Sunday, August 26, 2007

The Things We Ate

I'm starving tonight. I just came off a stomach flu and didn't eat at all yesterday and tonight, although I've eaten 5 times, I'm still hungry so I thought I should talk about the food we ate in Wenonah.
It was horrible. It was regular. For breakfast every day my mother made us Tang and we had pop tarts. Before pop tarts we ate Frosted Flakes or Cocoa Krispies, or Rice Krispies, or Corn Flakes but it all sucked. Then for lunch we had sandwiches made from this fake ham. I can't remember the name but it will come to me by the end of this post. We drank milk with every meal except after Memorial Day when we had iced tea until Labor Day. Then it was back to milk.
At dinner we had a succession of dull dishes. Tuna casseroles every Friday (we were Catholic), frozen beef in frozen sauce, chicken croquettes, lima beans.
Lima beans.
The cursed vegetable of my youth. My brother Mick may have vomited up lima beans on at least twelve occasions. And we had no dog to feed the food we hated to under the table. It was eat or die. Once a week my mother would make a dish we liked, say cheese steak sandwiches. She would make eight cheese steak sandwiches for six people. Which meant if you were hungry you had to eat fast to get one of the two left over sandwiches. It was a race to hell. Sometimes I won, sometimes Mick won. Ted always lost.
My father loved chipped beef on toast. I have no idea why he felt this was a good thing to eat. But my mother loved him so we ate it. And we had spaghetti. From a can. Not spaghetti O's but close. When I got to college and had to make my first meal for my roomates I went to make spaghetti with Ragu and my roomate Shelley corrected me. She said, no, this is how you make spaghetti sauce. I had to learn how to cut onions and peppers. I learned that there is a thing called a garlic clove.
Some of this was because we weren't well off. My mother had to struggle to make ends meet. This was something I was unaware of at the time. Some of it was because my mother was a lousy cook. She was. A lousy cook.
My grandmother Glading, Nonny Glading, was on the other hand a great cook. She made us meals each weekend that were marvelous. Truly stunning. Fresh ingredients, meat from the butcher, cooked slow and with care. We had Yorkshire Pudding and roasts that were ungodly. Then we went home to honey loaf. That was the name of the fake ham. Honey loaf. Call it what you want but it was fake ham. Not ham on the sandwiches at Nonny's house carved off the ham with mayo and mustard and crusty bread.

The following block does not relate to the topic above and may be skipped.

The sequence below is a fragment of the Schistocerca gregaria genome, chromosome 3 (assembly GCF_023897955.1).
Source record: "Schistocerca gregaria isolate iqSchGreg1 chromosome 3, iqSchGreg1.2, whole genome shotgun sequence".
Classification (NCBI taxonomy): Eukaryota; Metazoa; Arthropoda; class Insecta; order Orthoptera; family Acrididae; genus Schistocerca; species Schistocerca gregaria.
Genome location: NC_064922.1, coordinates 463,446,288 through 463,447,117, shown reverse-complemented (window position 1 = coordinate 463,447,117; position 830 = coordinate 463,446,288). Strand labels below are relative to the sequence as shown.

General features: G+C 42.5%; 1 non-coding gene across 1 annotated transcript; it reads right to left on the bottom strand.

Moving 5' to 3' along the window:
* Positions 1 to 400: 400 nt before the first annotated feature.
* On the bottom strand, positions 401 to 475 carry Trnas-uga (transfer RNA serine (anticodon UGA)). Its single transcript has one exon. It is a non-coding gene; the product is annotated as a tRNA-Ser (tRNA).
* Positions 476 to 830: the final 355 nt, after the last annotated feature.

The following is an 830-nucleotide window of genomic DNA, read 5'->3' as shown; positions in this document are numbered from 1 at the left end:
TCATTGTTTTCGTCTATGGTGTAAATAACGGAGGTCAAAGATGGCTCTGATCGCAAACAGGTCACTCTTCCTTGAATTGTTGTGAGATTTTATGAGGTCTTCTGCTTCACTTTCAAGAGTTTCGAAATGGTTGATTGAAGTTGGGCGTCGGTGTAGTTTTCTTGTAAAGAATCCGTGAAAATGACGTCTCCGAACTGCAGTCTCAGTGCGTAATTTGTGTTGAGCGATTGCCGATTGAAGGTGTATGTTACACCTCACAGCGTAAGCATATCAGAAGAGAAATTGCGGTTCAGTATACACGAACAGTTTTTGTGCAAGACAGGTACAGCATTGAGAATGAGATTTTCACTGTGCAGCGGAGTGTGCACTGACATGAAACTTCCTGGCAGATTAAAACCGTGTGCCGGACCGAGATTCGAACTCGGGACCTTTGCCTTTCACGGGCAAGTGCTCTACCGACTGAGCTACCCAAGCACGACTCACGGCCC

My Nonny Wiler, while she didn't cook, served great meals as well. The best roasts I've ever had. Rich and full of flavor. I've never had a roast beef like she served...ever. We sopped the blood up from the cutting board on pieces of white bread with butter. That's the one thing on all my tables when I was young. A loaf of white bread. A pitcher of milk. A quarter pound of butter.
But all of them, my mother, my grandmothers, my uncles could roast Turkeys. They all knew how to make stuffing. They all knew how to fill us up one day in November with food that made you sleepy and happy. And at the end we had Breyer's ice cream with Creme de minthe and sat back happy. The last pieces of mince pie sitting on our plates. Too tired to argue. Too happy to fight. Years later I had the opportunity to serve Christmas and Thanksgiving meals like those. They are and were a gift. Whether you make them or eat at them. I ate with friends in Staten Island one Thanksgiving and they served LeSeour brand baby peas just like my mother and my grandmother, and they had creamed onions, and there was some dumb ass squash soup but who cared. There was cranberry sauce and wine and beer and people laughing.
So the food was lousy but we fought over those cheese steaks. My mother made iced tea from scratch. The mashed potatoes were on every table, with or without gravy. My brothers and I were arguing. We fought and fought and yelled and we sat together every day at dinner. Like a family.
Yesterday I made barbequed chicken for my friends Oscar and Douglas and Louisa and Frank and Johanna. They made beans with jamon and rice and drank Corona and laughed and smoked weed and I went to bed early with the flu. Could you ask for more?

1 comment:

Bob Thomas said...

Fresh sweet corn of South Jersey, jersey tomatoes, peaches, apples - didn't your family ever stop by a farm stand?